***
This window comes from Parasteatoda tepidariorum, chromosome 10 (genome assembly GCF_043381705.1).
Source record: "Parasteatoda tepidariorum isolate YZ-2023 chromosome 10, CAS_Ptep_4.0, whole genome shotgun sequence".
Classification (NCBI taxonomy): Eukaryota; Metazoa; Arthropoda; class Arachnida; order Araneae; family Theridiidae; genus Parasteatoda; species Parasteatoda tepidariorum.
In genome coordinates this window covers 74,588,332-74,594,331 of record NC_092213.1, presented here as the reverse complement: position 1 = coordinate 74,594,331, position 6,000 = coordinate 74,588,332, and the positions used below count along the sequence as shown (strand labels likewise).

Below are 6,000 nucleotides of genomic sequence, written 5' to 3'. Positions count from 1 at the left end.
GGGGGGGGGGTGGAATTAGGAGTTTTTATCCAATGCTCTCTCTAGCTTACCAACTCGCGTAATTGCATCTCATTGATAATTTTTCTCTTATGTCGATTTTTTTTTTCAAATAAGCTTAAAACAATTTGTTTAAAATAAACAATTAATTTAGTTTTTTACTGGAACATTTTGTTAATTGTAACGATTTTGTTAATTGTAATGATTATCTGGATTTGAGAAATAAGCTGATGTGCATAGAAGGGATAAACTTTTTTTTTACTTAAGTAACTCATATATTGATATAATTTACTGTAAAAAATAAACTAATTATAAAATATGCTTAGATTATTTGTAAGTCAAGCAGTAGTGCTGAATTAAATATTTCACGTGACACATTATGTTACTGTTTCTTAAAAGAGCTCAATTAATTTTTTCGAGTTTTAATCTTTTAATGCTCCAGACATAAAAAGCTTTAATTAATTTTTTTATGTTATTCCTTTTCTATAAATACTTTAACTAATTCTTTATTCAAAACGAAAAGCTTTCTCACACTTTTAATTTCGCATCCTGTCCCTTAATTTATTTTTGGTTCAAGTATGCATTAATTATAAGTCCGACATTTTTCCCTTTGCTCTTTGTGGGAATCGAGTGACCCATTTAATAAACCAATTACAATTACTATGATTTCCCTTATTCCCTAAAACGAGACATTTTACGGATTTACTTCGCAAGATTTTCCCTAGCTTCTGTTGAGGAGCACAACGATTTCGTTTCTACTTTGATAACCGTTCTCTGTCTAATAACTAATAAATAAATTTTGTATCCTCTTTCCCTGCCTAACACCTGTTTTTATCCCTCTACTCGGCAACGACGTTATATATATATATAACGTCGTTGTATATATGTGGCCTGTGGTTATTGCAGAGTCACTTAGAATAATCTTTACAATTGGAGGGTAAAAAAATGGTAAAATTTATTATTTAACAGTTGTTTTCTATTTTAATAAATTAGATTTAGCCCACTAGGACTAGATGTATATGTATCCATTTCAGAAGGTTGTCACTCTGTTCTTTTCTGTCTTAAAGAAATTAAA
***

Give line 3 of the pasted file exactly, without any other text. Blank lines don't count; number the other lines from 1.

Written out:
Classification (NCBI taxonomy): Eukaryota; Metazoa; Arthropoda; class Arachnida; order Araneae; family Theridiidae; genus Parasteatoda; species Parasteatoda tepidariorum.